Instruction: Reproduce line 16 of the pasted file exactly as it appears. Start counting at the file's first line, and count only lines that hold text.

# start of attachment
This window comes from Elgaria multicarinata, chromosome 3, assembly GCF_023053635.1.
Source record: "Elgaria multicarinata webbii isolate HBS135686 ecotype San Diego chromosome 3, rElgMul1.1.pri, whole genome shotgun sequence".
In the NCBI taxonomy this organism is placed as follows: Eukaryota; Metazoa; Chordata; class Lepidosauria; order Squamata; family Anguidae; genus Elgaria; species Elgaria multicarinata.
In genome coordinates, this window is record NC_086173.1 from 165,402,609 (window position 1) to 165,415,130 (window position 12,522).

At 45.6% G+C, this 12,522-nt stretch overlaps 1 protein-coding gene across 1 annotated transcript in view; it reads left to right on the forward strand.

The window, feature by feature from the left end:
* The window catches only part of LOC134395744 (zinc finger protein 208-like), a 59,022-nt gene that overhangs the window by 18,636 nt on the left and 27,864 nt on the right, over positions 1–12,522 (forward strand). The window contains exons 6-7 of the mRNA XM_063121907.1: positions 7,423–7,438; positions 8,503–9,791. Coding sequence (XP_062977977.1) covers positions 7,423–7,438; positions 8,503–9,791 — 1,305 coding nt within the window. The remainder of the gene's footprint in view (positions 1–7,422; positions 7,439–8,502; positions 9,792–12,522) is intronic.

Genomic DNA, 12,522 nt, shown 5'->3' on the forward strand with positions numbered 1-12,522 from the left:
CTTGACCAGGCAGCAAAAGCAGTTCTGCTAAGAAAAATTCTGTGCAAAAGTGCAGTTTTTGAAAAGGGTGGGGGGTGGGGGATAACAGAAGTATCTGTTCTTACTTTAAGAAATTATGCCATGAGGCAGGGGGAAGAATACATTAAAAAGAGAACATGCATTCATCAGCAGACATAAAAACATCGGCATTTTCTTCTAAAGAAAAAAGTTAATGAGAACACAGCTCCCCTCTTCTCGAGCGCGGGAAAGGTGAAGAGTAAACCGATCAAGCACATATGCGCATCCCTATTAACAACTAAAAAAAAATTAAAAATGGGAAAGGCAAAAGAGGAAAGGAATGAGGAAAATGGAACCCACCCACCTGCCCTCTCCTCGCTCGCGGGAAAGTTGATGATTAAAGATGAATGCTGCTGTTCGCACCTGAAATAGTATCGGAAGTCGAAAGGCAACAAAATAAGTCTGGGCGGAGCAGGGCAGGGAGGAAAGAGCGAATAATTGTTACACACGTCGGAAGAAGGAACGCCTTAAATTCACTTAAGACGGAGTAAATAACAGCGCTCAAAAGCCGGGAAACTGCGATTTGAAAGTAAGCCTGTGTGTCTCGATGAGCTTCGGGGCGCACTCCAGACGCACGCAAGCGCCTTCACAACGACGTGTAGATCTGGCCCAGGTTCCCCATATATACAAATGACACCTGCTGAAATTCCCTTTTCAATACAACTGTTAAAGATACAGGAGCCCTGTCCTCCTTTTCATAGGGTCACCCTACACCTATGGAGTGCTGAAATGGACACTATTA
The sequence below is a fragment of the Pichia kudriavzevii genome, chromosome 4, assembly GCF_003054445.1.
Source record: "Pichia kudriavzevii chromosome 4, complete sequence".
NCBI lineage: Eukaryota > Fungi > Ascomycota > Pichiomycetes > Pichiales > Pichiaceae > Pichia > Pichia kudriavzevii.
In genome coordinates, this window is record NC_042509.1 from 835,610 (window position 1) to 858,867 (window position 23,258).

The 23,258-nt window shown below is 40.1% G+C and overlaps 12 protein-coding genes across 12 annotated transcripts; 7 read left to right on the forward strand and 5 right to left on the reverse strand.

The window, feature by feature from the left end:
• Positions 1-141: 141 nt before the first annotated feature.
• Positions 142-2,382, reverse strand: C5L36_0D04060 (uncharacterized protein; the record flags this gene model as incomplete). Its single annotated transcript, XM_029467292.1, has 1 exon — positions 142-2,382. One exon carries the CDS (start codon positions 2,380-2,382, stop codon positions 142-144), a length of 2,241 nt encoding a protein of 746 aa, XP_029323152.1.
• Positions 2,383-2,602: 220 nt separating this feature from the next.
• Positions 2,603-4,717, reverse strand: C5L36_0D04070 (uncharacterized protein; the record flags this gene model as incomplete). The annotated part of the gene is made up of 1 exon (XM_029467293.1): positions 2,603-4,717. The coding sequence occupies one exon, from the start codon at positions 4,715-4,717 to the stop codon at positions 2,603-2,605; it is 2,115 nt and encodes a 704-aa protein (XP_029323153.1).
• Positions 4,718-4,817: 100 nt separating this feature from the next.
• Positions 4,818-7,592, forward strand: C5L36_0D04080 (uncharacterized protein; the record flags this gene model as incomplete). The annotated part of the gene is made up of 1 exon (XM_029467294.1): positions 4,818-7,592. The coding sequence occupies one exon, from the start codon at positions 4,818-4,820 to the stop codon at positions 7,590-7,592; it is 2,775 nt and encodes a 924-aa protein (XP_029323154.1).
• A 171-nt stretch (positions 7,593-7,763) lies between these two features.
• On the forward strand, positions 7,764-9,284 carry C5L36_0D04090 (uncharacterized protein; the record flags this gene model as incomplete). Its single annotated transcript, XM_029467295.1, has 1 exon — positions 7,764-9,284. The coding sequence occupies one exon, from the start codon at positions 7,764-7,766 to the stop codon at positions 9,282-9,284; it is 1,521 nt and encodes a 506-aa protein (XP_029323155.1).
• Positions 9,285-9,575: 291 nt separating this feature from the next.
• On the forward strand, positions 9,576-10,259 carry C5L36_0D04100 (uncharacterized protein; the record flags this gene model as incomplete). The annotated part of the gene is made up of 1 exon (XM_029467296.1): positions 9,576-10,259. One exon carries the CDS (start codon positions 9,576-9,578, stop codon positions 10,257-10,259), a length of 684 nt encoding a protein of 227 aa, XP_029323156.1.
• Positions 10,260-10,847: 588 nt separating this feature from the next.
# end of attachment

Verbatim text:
• Positions 1-141: 141 nt before the first annotated feature.